But in their toxic self-regard, the mainstream media have refused to acknowledge that they no longer enjoy the monopoly on information and opinion that had once empowered them. Talk-radio, cable news, social media, and the internet have created a wild-west marketplace of ideas to which the citizens have 24/7 access 365 days a year. Smart-phone cameras creating images in real time have made the television camera-crews slow-moving dinosaurs. National opinion-makers that once numbered maybe in the low hundreds now have to compete with hundreds of thousands of commentators churning out news and opinion nonstop nationwide.
Now there is competition and choice––true freedom of the press–– and the influence of the gate-keepers and filters of the legacy media has been diminished. The transformational event came in 2004, when CBS anchor Dan Rather was quickly exposed and brought down by internet sleuths for reporting “fake news” based on a fabricated document about George Bush’s Air National Guard service. Once the heir of the sainted Walter Cronkite, now Dan Rather is an off-brand scold wandering the internet like the Ancient Mariner.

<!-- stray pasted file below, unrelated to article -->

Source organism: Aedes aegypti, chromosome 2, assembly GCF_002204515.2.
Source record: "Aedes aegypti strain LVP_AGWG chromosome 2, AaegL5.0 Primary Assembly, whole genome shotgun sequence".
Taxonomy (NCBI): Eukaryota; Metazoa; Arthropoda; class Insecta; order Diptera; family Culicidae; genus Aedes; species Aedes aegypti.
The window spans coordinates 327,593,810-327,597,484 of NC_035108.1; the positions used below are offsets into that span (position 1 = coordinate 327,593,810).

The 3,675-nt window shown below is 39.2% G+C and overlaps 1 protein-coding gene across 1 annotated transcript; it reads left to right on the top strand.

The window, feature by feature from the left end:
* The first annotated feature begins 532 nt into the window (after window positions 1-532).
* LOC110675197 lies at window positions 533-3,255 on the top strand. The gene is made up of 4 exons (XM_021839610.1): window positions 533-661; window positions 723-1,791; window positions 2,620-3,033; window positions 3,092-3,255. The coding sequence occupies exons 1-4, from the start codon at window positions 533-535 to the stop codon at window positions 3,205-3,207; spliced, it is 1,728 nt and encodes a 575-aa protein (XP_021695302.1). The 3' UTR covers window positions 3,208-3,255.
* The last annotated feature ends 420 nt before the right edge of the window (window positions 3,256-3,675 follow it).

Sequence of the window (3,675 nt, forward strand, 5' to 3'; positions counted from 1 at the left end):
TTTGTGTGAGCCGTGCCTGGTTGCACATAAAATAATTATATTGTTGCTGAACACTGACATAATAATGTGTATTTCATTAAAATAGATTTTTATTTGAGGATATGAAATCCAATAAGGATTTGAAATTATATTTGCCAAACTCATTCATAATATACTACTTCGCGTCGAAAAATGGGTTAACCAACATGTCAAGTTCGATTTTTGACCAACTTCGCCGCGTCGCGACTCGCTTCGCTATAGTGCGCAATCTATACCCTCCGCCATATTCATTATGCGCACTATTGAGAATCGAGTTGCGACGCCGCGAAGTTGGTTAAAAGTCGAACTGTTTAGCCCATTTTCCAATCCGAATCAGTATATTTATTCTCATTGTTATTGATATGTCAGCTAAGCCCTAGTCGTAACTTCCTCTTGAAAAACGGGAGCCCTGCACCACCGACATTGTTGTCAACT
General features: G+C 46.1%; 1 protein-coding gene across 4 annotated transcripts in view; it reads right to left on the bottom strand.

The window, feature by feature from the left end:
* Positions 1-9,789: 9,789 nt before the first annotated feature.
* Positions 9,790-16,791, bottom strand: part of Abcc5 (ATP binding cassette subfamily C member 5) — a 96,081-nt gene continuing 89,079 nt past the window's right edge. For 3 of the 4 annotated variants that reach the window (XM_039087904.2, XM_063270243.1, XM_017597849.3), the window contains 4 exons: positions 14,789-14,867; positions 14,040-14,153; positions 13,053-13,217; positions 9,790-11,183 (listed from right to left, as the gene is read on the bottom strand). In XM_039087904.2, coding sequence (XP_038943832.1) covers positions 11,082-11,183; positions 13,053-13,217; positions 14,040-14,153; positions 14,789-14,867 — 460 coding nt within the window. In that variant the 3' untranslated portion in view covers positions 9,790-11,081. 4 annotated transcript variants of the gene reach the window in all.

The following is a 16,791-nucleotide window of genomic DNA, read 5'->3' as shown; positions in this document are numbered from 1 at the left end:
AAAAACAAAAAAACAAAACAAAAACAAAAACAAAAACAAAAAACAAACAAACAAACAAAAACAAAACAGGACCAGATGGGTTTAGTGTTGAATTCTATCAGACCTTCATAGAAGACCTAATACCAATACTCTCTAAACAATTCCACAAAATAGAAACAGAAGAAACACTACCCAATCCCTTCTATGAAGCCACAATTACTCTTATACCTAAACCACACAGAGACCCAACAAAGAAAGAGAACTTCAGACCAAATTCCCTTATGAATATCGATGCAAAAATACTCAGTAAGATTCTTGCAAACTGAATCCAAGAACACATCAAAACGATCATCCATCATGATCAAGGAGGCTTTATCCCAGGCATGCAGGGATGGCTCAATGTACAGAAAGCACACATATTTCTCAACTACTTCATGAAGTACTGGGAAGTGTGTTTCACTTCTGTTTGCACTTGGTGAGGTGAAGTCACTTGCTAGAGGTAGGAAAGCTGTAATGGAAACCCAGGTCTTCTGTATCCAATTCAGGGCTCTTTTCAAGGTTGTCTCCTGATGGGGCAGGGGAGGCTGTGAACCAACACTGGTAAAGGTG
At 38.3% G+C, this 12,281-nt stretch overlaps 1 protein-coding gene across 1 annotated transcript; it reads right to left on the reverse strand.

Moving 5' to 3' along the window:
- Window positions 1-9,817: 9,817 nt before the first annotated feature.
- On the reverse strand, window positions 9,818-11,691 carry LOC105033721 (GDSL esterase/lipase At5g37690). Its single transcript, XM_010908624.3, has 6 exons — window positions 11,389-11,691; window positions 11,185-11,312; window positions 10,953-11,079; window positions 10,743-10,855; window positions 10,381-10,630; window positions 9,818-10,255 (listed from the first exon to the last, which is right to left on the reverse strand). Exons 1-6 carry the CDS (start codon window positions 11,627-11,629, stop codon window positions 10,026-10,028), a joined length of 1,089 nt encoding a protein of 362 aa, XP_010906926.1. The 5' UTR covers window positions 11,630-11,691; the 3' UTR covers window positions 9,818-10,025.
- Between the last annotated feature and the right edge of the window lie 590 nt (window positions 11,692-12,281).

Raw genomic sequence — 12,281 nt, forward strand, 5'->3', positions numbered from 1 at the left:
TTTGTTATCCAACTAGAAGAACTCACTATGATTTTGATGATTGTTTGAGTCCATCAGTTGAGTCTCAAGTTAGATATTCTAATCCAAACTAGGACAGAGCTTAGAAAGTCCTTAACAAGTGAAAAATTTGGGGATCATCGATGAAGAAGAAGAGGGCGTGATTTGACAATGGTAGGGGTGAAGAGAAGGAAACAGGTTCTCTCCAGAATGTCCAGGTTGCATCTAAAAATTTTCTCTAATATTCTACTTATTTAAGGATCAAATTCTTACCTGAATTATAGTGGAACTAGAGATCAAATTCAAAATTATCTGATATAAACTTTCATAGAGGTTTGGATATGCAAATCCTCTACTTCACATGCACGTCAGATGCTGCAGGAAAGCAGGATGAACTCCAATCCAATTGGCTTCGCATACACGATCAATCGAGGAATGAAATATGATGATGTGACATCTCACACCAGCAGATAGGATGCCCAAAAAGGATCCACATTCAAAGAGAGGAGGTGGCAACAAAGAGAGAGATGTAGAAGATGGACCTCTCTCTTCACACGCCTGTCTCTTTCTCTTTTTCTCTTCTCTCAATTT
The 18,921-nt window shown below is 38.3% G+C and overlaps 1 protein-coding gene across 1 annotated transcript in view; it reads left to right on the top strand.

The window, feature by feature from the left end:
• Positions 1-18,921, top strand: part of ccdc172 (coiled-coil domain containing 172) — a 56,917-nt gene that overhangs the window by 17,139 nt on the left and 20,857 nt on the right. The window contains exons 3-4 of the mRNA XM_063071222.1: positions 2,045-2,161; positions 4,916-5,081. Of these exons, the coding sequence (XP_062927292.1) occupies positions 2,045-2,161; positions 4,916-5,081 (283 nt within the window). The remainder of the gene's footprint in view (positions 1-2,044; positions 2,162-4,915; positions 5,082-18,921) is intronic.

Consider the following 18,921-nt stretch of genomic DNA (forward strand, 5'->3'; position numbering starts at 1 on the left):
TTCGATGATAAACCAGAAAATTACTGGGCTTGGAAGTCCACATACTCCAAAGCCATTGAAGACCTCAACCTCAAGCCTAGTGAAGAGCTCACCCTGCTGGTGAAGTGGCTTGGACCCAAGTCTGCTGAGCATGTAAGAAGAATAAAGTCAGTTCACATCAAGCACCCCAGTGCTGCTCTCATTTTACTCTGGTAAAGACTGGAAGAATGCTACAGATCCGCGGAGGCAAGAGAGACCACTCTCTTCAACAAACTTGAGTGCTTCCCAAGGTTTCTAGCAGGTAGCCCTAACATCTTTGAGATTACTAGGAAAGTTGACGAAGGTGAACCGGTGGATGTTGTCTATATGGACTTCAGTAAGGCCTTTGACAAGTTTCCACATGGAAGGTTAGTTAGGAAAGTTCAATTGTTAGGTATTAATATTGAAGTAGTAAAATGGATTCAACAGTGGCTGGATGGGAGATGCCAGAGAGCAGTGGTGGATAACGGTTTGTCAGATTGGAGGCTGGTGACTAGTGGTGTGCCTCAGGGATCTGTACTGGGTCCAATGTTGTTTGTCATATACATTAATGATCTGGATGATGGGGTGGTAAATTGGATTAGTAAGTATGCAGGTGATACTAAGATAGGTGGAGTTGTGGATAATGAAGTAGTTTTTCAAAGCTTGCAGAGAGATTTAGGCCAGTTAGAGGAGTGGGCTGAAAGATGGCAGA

But Rather’s fate didn’t lessen the media’s arrogance. During the 2012 presidential debate, the “moderator” Candy Crowley contradicted Mitt Romney with a slanted and selective “correction,” while Romney stood there in silence like a confused school-boy. Most viewers could see that the rule of neutrality governing the behavior of moderators, almost always journalists, applied only to Republicans, and that establishment Republicans accepted this double standard. Once again, the media indulged the same ideological prejudices that had perfumed Obama’s lack of experience, gaps in his biography, policy failures, worn-out leftist bromides, and numerous errors of fact.
Trump’s candidacy and campaign, then, were built in part on the diminishment of big media and on the citizens’ disgust with their arrogance and biases, not to mention the Republicans who meekly accepted these restraints and double-standards. Lunch-bucket Republicans were also annoyed by the media’s obsession with style and decorum, the way they harped on Trump’s vulgarities and verbal infelicities even as they played down Hillary Clinton’s numerous substantial and substantiated failures, crimes, and corruption.